FontFont Has Never Been More Independent
When the deal between Monotype and FontFont was announced yesterday the internet exploded, wailing and lamenting the perceived loss of independence of the world’s largest library of original contemporary typefaces. Arguments like “FontFont is no longer the last major independent foundry” and “There’s never been a better time – nor a better argument – for independent foundries than now” were retweeted countless times. Maybe it is time to put things in perspective.
In my capacity as a member of the TypeBoard I personally witnessed the fortunes of FontFont since Release 2 in 1991 – including the original FF Meta, Neville Brody’s seminal FF Typeface 6 & 7, FF Dolores by fresh-faced newcomer Tobias Frere-Jones (how times have changed!), Martin Wenzel’s first foray into type design FF Marten, and FF Jacque by Max Kisman who was part of the inaugural Five Dutch Type Designers release too. Last month FontFont Release 67 (!) was announced. I remember many times in the past quarter century when we felt anything but “independent”. The rapid growth of our library and changing font formats cannibalised all of our income in the late 1990s. Our catalogue shrank to the size of a CD booklet, and instead of publishing type specimen posters we had to resign ourselves to sending out mere post cards. The burden for the FontFont Focus booklets published between 1998 and 2001 was braced by FontShop Germany and the small FontShop BeNeLux alone.
There is no denying these were romantic times. We were loved, our typefaces were popular, our print materials became collector’s items. Yet if we are to face the hard facts we must also admit FontFonts did not sell that well. We were treading water for years at end, and many of our type designers suffered with us. The turnaround came sometime around 2004, when word of the aesthetic and technical quality of FontFonts finally started to do the rounds in the marketing departments of large companies. Thanks to our new colleagues at FontShop San Francisco who secured some sizable multi-license agreements, the FontFont headquarters in Berlin finally had room to breathe again. At last a decent marketing budget became available for quality printed promotional materials and a proper website. The international expansion of our sales made itself felt and became the secret of our success.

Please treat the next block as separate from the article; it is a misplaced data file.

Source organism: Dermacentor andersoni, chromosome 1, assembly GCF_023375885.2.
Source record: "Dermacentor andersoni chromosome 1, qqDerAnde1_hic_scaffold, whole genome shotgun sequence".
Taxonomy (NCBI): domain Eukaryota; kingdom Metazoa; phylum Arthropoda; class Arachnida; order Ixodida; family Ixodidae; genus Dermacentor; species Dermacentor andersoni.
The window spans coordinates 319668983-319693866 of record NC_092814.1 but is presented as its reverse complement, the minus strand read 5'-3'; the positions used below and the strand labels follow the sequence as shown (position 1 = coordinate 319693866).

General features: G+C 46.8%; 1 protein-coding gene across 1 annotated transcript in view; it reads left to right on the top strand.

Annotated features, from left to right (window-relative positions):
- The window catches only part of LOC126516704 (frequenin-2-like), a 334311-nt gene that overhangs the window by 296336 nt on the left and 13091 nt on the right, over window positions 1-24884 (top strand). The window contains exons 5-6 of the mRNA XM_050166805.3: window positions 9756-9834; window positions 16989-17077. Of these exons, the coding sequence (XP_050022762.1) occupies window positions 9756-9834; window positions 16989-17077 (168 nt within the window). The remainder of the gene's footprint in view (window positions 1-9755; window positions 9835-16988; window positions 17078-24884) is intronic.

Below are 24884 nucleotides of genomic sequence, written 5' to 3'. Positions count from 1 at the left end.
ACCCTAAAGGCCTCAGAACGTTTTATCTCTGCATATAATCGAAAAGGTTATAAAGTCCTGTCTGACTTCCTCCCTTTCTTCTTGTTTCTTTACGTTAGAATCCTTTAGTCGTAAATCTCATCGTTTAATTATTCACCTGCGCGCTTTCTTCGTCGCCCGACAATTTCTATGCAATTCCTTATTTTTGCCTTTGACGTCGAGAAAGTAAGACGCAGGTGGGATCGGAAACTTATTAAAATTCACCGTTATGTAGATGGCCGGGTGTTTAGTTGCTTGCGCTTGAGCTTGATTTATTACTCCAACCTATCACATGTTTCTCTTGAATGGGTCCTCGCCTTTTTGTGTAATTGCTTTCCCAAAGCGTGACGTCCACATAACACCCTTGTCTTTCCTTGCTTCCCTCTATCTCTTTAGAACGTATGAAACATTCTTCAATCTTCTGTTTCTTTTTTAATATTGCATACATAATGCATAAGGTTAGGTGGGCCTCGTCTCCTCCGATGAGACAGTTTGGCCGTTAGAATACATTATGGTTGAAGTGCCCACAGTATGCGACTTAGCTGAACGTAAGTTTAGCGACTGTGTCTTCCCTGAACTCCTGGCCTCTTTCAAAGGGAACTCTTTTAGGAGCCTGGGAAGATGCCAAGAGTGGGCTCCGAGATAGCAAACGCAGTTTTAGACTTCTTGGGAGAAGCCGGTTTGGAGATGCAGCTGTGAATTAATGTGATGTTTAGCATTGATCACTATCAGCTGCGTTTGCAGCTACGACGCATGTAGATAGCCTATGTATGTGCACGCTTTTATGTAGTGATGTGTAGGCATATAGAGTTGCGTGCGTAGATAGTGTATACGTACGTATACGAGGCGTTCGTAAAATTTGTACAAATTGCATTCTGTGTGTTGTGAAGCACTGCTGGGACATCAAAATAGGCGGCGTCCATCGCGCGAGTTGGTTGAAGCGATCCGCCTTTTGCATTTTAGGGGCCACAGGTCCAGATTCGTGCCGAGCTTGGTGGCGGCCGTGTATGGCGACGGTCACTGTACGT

Now, a decade later, FontFont will immediately benefit from the marketing and sales power of Monotype. Just like many independents in the punk era managed to cross over and teamed up with major labels to get their records in the stores, Monotype will introduce FontFonts to customer groups that we never managed to reach in 25 years – equipment manufacturers, software developers, operating system developers, and so on. Monotype makes almost 60% of its sales in this segment.
What does “independence” in the creative field actually mean? Nothing else than “Power to the artist”, and something like “Priority to good taste”. At FontFont, testimony to these ideals are our fair designer contracts (keywords royalties and intellectual protection) and the independence of our TypeBoard that selects new typefaces. These are our core values; neither is up for debate. Yes, Monotype would like to peek over the shoulders of our TypeBoard and our FontFont marketing team to learn from us, so they can apply this new knowledge to improve the sales and reputation of their other libraries. But the fact still remains that we will continue to develop FontFonts with their fair designer contracts, an unchanged TypeBoard, the same technical team of the FontFont Type Department and an identical, high quality standard; just like we have been doing the past quarter century, but reaching a much larger user base thanks to Monotype’s contacts. The only thing that was lost was an abstract, romantic notion – nothing else. What is gained is the independence to do more.
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